- JIPS Sittwe Camp Profiling Report
- Statement of INGO’s in Myanmar, 31 August 2017 [EN/MY]
- Advisory Commission on Rakhine State: Final Report, August 2017
- RW Topics: Refugees/Migrants - South-East Asia
Appeals & Funding
- 2017 Humanitarian Needs Overview
- 2017 Humanitarian Response Plan
- Humanitarian Action for Children 2017: Myanmar
- Country-based Pooled Fund
- UNHCR Global Focus
- OCHA Myanmar
- UNHCR Operational Portal: Thailand-Myanmar Cross Border Portal
- UNFPA: Myanmar 2014 Population and Housing Census
- Internal Displacement Monitoring Centre (IDMC)
- Advisory Commission on Rakhine State
- Department of Meteorology and Hydrology
- Food Security Cluster: Myanmar
- Human Rights Watch: Myanmar - Events of 2016
- Myanmar: Floods and Landslides - Jul 2017
- Tropical Cyclone Mora - May 2017
- Myanmar: Floods - Jun 2016
- Tropical Cyclone Roanu - May 2016
- South-East Asia: Drought - 2015-2017
- Tropical Cyclone Komen - Jul 2015
- Myanmar: Floods and Landslides - Jul 2015
- Myanmar: Floods - Jul 2014
- Myanmar: Floods - Aug 2013
- Tropical Cyclone Mahasen - May 2013
The number of Rohingyas fleeing from Myanmar into Bangladesh has reached 313 000. A preliminary response plan has been developed by the inter-sector coordination group in Bangladesh, with a budget of USD 77 million.
The latest arrivals are settling next to main roads, as camps are overflowing. The Government of Bangladesh is in the process of allocating 2000 acres of land near the Kutupalong camps.
Two new landmine incidents today, including a blast blowing off a young man’s leg, bring to three the number of known sites where Myanmar authorities have mined border crossings used by Rohingya fleeing violence, Amnesty International said.
by Kamran Reza Chowdhury, Jesmin Papri and Abdur Rahman, Dhaka and Cox’s Bazar, Bangladesh
Dhaka on Wednesday demanded that Myanmar de-escalate violence in Rakhine state that has produced an “unbearable” and “unprecedented” influx of Rohingya refugees into Bangladesh, in a third diplomatic protest lodged in less than two weeks amid a burgeoning humanitarian crisis.
Also Wednesday, the bodies of five people allegedly shot by Myanmar security forces were found near a river bank near the border in Ukhia district, a local policeman told BenarNews.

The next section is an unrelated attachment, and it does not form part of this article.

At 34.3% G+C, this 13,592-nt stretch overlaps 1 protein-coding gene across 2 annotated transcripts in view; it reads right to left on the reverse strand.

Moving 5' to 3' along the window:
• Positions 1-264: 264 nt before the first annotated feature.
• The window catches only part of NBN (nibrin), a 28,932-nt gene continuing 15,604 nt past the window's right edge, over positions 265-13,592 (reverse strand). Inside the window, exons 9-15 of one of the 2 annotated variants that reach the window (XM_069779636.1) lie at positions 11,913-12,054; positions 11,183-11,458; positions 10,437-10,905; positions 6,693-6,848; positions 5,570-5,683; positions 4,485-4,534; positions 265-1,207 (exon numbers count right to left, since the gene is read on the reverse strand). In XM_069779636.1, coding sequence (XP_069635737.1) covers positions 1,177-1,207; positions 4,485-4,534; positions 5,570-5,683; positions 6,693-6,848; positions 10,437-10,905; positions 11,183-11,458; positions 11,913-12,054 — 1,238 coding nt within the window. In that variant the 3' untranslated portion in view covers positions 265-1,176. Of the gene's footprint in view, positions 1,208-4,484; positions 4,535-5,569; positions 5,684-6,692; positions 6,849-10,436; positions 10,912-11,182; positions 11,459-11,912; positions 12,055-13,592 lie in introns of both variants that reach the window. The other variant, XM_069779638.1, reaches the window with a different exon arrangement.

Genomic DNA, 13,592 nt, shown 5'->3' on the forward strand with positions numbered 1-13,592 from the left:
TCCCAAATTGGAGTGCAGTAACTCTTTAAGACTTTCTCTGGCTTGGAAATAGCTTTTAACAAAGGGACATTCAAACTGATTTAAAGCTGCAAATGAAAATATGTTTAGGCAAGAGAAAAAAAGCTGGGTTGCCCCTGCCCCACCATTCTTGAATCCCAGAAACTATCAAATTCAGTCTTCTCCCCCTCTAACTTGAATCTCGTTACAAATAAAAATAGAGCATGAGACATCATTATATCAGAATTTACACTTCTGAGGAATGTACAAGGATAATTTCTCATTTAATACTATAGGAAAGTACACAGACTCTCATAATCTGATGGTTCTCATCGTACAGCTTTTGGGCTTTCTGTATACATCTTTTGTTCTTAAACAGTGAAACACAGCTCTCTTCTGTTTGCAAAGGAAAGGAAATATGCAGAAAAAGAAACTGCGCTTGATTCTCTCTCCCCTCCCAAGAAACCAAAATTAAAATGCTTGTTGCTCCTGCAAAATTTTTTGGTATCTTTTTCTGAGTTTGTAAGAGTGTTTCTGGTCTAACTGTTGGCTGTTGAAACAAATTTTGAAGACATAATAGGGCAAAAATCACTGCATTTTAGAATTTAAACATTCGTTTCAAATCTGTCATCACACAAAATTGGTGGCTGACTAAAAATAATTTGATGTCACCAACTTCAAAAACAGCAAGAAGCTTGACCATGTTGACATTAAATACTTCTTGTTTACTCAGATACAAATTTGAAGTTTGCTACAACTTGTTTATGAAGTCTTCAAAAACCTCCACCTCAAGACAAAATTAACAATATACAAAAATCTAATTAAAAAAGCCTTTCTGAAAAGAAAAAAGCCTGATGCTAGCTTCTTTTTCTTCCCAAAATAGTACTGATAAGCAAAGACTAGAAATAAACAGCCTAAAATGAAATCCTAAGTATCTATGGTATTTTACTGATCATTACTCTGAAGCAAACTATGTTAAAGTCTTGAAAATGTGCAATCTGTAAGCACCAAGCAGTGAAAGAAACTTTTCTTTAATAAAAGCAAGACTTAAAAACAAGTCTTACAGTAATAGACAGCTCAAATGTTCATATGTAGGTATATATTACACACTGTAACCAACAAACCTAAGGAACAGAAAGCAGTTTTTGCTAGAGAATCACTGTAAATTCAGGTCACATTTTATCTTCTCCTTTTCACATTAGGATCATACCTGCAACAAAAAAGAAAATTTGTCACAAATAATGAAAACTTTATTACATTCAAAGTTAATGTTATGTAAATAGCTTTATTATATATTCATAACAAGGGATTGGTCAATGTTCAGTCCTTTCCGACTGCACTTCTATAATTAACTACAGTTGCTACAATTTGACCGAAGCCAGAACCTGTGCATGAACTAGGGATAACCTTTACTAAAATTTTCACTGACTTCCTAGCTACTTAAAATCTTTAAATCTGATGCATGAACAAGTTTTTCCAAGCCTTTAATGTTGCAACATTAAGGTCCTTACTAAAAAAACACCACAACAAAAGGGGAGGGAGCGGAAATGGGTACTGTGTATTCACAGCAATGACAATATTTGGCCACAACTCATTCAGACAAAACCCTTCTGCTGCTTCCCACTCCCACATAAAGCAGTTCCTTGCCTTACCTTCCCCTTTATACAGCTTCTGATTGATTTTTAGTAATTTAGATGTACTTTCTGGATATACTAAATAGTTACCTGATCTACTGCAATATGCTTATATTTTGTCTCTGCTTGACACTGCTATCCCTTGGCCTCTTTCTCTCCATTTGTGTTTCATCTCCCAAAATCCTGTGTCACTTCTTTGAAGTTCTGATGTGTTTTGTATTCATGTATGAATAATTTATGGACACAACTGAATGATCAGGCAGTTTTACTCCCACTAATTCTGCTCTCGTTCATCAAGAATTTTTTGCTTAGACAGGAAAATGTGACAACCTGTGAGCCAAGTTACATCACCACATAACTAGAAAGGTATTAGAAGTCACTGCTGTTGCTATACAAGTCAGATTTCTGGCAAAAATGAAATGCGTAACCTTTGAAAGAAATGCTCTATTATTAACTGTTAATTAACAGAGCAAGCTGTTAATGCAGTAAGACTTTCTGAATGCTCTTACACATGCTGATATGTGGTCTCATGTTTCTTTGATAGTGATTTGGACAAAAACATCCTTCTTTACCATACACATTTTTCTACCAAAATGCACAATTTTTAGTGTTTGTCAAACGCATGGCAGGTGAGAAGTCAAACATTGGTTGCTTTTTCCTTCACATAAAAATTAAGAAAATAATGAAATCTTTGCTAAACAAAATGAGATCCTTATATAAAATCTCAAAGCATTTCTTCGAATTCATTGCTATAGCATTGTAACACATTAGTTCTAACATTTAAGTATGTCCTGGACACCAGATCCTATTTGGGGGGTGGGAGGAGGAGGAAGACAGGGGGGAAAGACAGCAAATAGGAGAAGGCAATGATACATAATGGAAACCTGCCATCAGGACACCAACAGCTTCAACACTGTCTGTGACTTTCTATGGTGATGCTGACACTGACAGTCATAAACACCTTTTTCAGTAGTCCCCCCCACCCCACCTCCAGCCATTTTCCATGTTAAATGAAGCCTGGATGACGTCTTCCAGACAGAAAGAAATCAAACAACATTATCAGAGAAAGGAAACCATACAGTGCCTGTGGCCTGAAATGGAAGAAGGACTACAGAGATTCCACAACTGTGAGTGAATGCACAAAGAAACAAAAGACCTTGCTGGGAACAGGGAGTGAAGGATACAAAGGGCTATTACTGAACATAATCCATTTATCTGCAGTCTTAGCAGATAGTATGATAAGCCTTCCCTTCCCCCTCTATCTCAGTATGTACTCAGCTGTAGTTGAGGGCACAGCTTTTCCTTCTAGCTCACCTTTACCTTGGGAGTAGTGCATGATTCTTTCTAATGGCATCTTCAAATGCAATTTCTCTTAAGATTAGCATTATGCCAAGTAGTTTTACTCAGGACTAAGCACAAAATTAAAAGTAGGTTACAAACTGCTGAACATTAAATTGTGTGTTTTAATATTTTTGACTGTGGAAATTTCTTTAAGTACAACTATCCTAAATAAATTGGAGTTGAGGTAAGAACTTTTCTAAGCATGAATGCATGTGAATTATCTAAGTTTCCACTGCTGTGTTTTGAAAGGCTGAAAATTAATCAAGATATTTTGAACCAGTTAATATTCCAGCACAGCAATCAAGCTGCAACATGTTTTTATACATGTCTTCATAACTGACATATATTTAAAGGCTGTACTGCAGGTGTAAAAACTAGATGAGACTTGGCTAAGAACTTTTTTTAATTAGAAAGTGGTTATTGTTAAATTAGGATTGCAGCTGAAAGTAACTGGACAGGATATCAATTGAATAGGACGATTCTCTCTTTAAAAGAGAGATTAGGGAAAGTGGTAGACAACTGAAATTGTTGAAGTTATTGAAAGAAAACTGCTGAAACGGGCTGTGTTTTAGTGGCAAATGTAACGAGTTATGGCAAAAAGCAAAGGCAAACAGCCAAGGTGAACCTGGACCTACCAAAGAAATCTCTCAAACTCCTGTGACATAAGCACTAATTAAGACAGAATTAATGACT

The number of Rohingya refugees who arrived in Bangladesh since 25 August has reached 164 000, two times more than the exodus that followed the October 2016 violence. The rapid influx of refugees is posing tremendous challenges to humanitarian agencies, as the new refugees’ vulnerability is extreme. Land mine explosions are reported to have continued at the border areas. Bangladesh has reportedly lodged a complaint to Myanmar regarding the laying of landmines.
1. Le présent rapport, qui couvre la période allant d’août 2015 à juillet 2017, est soumis en application de la résolution 70/80 de l’Assemblée générale, dans laquelle l’Assemblée a prié le Secrétaire général de lui présenter un rapport sur l’application de cette résolution, y compris sur les politiques adoptées et les activités menées par le système des Nations Unies dans ce domaine.
1. The present report, covering the period from August 2015 to July 2017, is submitted pursuant to General Assembly resolution 70/80, in which the Assembly requested the Secretary-General to report on the implementation of that resolution, including on relevant United Nations policies and activities.
This Situation Update describes events occurring in Thandaunggyi Township, Toungoo District between November 2016 and January 2017, including updates on education, healthcare, military activity and development transactions.
Our methodology uses 9 indicators, grouped under 3 categories:
Access of humanitarian actors to affected population
Access of people in need to humanitarian aid
Security and physical constraints Each category is measured through proxy indicators, such as violence against personnel, denial of needs, or active hostilities.
Data is collected at the country level and may therefore not show disparities between sub-regions.
By NYEIN NYEIN
Naw Kwut was a young Karen woman when she stepped on a landmine and lost her right leg while she was forced to act as a porter for the Myanmar Army 20 years ago.
“We were treated badly. They asked us to do everything for them,” she said, recalling her experiences in the jungle. She grew up in a village controlled by the Karen National Union (KNU)’s Brigade 1, in Thaton, Mon State.
This week The HALO Trust was pleased to sign an amendment to its Memorandum of Understanding (MOU) with the Department of Social Welfare in Myanmar. This amendment will allow HALO teams to start conducting Non-Technical Survey (NTS) operations. Working with local communities across Kayin and Shan States, in the east of the country, HALO will gain a better understanding of the scope and nature of landmine and other explosive remnants of war (ERW) contamination which is affecting their daily lives.
Kayin State and South-East Myanmar
Ann Ka Law village, Kayin State, Myanmar: The little boy looked nervously at the metallic object in his hand. It didn’t look like a toy, but the friends he was playing with were yelling at him to throw it at the bamboo patch a few metres away.
“It felt heavy – and the metal was hot,” recalled Saw Ba Sun, aged 9. “Somehow, I knew it was dangerous.”
Stephen O’Brien, Secrétaire général des Nations Unies aux affaires humanitaires et Coordonnateur des secours d’urgence